Diamond Geezer has a great post on how to start and end an email, with 44 comments at present. It starts Hi Reader and ends Many thanks dg.
I think this shows that there is no easy answer to how to address people in both formal and informal emails.
I hope this post doesn’t come across as prescriptive, because I have great doubts about all forms of address and closing.
In German, the problem is just as great.
First, in letters (British English only):
Dear Sir or Madam … Yours faithfully
Dear Mr. Smith /Dear John … Yours sincerely
In the law firm I worked in, we had this closing for clients:
In formal emails, you might start
Is this right? I rarely write formal emails in English and I have been known to close
which may be a no-no in email.
Now the emails to friends, acquaintances and forums.
I usually start:
To a forum, I often start without a greeting.
To close, I usually write
which seem awfully formal to me.
Then there are
and if one wants an answer
I particularly liked dg’s comments on Take care.
Take care. Whereas this one’s not so good. It may be only eight letters long, but there’s an unspoken hint within that something terrible is about to take place. You might as well end your email with “Watch out!” instead. It’s much too negative for me, and I’d hope for you too.
But I suspect that Take care is more common among Americans.
Now about German. First, formal.
A potential new client might write:
Sehr geehrte Frau Marks … mit freundlichen Grüßen /freundlichen Gruß
Hallo Frau Marks
Guten Tag Frau Marks
This is less formal and might come from the secretary of a client one already knows.
After some time, the client might want to be more friendly:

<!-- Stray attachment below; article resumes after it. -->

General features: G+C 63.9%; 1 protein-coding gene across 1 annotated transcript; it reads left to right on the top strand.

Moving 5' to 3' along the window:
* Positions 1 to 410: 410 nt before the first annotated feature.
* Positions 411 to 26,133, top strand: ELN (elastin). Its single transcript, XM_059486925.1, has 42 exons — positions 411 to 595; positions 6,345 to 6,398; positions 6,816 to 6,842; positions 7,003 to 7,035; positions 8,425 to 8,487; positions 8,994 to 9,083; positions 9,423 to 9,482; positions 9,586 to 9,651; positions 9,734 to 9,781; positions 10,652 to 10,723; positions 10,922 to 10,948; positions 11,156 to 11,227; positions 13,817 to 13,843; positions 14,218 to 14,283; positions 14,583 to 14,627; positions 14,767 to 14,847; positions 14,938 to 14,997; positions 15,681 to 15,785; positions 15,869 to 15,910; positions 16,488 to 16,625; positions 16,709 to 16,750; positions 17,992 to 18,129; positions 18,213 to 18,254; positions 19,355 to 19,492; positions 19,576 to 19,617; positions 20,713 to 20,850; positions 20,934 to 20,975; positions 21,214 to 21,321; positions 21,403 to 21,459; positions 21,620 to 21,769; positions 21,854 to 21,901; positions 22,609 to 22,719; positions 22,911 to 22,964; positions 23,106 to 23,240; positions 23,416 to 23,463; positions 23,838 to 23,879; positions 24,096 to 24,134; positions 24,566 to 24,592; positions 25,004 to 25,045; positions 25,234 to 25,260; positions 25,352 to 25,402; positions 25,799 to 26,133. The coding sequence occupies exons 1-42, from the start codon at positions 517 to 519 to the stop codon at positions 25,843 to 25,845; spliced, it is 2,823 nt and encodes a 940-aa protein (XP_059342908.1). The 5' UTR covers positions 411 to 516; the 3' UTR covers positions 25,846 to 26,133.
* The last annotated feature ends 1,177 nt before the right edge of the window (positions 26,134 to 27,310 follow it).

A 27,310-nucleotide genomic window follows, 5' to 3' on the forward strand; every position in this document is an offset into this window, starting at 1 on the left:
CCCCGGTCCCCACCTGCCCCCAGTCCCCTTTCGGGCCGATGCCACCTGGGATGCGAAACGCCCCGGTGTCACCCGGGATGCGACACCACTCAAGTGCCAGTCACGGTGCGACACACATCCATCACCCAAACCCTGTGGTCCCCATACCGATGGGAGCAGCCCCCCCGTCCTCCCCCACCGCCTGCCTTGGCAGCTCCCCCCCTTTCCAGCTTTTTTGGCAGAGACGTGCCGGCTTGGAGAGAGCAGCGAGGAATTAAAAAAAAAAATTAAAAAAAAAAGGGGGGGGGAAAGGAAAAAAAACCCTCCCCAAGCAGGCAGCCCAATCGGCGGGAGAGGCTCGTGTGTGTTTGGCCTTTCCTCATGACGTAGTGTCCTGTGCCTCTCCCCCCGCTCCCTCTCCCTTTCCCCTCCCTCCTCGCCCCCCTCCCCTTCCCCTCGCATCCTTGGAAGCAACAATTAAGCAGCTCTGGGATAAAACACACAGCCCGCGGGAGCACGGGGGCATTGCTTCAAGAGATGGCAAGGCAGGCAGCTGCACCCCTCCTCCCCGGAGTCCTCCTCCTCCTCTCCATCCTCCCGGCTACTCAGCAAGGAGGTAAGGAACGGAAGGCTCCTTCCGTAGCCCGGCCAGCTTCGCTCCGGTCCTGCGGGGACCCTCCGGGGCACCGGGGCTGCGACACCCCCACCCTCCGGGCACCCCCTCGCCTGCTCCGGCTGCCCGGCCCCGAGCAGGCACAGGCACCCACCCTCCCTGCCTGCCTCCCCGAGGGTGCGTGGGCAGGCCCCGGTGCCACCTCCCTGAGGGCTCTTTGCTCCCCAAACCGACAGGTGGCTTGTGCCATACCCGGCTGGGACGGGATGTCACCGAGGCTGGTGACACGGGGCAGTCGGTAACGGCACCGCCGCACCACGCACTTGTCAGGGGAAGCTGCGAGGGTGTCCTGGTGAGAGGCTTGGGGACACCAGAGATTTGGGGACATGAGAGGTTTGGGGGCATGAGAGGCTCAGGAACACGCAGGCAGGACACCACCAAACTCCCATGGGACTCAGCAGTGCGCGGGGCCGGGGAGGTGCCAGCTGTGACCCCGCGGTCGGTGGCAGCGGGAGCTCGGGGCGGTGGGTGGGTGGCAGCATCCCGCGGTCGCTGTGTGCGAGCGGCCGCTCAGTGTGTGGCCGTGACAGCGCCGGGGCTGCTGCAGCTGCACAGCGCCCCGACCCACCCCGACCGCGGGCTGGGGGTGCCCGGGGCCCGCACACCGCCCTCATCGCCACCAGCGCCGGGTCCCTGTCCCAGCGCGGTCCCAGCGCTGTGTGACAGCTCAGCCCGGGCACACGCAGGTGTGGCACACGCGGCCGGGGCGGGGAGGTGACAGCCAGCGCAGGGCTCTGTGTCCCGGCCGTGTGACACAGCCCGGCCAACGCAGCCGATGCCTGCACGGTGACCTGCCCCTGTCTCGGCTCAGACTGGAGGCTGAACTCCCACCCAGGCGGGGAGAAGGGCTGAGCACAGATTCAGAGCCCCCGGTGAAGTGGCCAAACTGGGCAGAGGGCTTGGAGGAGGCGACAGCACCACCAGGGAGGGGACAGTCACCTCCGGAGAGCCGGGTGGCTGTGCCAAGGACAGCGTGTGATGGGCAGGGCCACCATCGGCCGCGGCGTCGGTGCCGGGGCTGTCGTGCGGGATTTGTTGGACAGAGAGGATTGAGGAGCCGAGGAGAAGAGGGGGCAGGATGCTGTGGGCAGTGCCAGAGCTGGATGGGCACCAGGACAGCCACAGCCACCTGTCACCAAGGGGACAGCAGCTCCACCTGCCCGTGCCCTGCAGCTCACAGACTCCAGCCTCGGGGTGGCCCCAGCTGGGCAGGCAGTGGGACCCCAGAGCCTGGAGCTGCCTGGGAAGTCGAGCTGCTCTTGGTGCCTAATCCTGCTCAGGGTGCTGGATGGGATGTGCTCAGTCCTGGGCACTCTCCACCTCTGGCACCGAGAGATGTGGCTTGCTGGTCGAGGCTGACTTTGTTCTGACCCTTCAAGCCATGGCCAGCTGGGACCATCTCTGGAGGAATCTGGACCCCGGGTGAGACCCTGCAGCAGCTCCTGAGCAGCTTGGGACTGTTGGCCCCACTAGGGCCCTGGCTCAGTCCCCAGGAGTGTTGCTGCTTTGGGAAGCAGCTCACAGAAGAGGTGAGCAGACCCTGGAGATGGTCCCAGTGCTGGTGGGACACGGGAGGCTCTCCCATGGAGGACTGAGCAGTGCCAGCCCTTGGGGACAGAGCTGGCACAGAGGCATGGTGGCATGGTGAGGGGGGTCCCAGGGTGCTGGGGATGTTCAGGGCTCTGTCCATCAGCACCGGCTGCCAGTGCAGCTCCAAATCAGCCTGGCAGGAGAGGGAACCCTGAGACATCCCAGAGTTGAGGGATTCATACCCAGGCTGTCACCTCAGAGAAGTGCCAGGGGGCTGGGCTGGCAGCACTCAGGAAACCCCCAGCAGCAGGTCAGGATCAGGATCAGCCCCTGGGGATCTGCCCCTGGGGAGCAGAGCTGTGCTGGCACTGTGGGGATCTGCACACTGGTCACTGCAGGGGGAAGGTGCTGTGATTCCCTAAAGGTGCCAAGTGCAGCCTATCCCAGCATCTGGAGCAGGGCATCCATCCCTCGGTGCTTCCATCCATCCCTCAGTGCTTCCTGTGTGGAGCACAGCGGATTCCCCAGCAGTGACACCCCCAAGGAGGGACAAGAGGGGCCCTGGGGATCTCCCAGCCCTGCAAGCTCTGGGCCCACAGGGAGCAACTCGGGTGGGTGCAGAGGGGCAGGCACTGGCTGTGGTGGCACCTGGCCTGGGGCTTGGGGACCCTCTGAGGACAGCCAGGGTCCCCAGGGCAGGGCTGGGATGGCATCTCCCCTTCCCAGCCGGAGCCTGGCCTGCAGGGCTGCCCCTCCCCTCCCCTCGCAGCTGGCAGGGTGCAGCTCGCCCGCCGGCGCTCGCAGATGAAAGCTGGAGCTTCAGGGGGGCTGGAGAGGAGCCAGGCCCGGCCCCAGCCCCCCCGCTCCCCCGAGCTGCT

Liebe Frau Marks
Hallo Frau Marks /Guten Tag Frau Marks
Not everyone likes Viele Grüße, but I quite like it, and in any case I follow the client’s lead.
Non-Germans should note that the ß character has not been abolished – Gruß/Grüße and Straße are the most common pitfalls (except in Switzerland, of course).
Now in German to friends, acquaintances and forums.
I do have a difficulty here, because I have found German forums more formal than American and British ones. Maybe that’s because I was on CompuServe much earlier than on German forums and they seemed slower to relax. I have had my knuckles rapped and been thought to be intentionally rude for writing to a forum without a greeting. This was obviously an offence against German netiquette. I don’t know if that is the case any more, but I have an uncomfortable feeling when I write to a German forum.
So some write
or some variation on the forum’s name.
Otherwise it’s down to
I don’t feel northern enough to use Moin (which is not limited to the morning)
I usually close with
but always feeling it is a bit abrupt.
I have not got used to the increasingly common
which feels overfriendly to me but is possibly becoming standard.
I have just checked my inbox and found one
Mit kollegialen Grüßen
(this reminds me a bit of Mit sozialistischem Gruß in Goodbye Lenin).
It’s also, I remember, fairly common to mention the weather in one’s location:
Mit verregneten Grüßen aus Köln
Mit sonnigen Grüßen aus München
or if one wants a reply to a question
Is this done in English? I certainly avoid it.
It’s been pointed out by a commenter that MfG is a bit of a no-no, especially in formal correspondence.
That reminds me of some abbreviations widespread in informal contexts. Thnx rather irritated me because it’s scarcely shorter than Thanks.
Lawyers among themselves use Mit kollegialen Grüßen (see comment). I sometimes have to translate this into English, and the equivalent is just Yours sincerely or Best/Kind Regards. There’s a lovely heated discussion on this on the LEO forum.
And I forgot to mention the direct address I often use on forums: just the name of the person addressed, without any ‘Dear’.